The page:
91.7 Ann Arbor/Detroit 104.1 Grand Rapids 91.3 Port Huron 89.7 Lansing 91.1 Flint
Play Live Radio
Next Up:
0:00 0:00
Available On Air Stations

38 Michigan schools are on the chopping block. How’d they get there and what’s next?


On Friday, Michiganders learned that state officials are preparing to shut down as many as 38 under-performing schools in Michigan. Twenty-five of those schools are in Detroit.

What, if anything, could keep the School Reform Office from closing the schools? And how should we, as a state, deal with schools that are turning out unprepared students?

Erin Einhorn of the newly-relaunched Chalkbeat Detroit joined Stateside to talk about what the future might hold for these under-performing schools.

The schools that are set to be closed are scattered across the state, most in urban areas like Pontiac, Detroit, Benton Harbor, Kalamazoo and Saginaw.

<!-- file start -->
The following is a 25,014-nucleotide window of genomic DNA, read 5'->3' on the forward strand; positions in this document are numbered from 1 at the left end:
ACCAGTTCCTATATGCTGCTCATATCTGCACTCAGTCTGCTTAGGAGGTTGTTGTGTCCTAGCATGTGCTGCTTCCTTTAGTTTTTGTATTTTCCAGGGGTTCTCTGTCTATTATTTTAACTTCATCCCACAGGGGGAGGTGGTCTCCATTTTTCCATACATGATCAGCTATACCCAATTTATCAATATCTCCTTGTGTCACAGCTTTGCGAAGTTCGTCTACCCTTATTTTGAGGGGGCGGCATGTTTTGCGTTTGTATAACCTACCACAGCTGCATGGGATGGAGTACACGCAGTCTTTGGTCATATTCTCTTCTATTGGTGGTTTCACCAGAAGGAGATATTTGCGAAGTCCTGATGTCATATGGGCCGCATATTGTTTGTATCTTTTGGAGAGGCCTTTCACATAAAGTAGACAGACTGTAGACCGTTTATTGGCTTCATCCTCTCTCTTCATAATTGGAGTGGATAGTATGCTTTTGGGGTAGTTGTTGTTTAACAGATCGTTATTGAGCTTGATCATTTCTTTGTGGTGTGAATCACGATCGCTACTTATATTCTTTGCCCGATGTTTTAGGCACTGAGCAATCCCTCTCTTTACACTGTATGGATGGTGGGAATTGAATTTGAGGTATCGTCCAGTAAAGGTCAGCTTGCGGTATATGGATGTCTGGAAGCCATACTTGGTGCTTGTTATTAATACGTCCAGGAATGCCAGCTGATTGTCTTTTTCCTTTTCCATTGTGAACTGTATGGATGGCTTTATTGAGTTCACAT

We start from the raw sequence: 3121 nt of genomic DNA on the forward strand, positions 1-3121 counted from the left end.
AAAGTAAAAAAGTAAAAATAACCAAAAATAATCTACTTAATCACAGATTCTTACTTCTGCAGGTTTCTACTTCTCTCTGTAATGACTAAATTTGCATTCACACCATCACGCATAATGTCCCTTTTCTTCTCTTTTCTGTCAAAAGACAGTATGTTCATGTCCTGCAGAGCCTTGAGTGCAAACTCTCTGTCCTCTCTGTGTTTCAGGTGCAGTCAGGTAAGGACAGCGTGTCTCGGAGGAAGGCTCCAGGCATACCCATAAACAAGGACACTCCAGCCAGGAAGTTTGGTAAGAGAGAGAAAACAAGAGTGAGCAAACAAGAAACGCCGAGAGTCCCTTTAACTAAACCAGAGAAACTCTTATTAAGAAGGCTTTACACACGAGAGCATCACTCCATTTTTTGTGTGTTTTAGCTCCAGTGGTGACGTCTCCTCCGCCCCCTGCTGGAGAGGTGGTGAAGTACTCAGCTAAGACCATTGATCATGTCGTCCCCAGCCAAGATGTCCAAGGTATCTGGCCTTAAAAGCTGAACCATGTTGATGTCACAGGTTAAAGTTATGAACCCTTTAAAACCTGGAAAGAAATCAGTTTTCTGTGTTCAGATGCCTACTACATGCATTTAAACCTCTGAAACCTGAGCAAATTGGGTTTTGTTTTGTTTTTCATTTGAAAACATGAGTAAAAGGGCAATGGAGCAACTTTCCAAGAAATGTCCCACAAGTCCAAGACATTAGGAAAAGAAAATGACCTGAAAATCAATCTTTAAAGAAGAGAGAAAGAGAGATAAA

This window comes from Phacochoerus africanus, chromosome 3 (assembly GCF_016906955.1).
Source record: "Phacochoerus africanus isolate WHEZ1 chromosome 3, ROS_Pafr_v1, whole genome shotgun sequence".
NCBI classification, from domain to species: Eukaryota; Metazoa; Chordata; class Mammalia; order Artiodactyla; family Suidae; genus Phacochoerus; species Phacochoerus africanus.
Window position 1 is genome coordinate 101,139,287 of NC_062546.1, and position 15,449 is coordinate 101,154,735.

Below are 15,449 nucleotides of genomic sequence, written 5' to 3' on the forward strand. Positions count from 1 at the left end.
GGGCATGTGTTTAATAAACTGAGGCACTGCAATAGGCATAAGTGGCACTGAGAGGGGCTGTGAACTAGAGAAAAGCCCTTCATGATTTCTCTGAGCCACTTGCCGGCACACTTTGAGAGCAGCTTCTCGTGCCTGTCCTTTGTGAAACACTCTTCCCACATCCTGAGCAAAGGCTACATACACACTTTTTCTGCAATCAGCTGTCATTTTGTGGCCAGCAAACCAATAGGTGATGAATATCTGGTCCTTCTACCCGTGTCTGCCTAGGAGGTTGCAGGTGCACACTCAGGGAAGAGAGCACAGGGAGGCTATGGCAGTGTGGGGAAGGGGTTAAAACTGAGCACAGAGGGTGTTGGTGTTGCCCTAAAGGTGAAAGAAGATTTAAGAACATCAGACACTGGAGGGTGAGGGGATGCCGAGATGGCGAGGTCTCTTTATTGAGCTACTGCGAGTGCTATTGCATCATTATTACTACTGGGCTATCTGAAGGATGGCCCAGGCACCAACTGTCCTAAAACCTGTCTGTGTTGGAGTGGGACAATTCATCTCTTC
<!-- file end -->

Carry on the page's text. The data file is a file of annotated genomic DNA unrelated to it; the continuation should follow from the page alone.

"There is a long history of research that shows test scores are very much affected by the economic backgrounds of the students who are taking the exams," Einhorn said.

But how did we get here?

Listen to the full interview above to hear how the 38 schools were chosen, how "unreasonable hardship reviews" could save some of the schools, and why lawsuits could be on the horizon.

(Subscribe to the Stateside podcast on iTunesGoogle Play, or with this RSS link)

Stateside is produced daily by a dedicated group of producers and production assistants. Listen daily, on-air, at 3 and 8 p.m., or subscribe to the daily podcast wherever you like to listen.
Related Content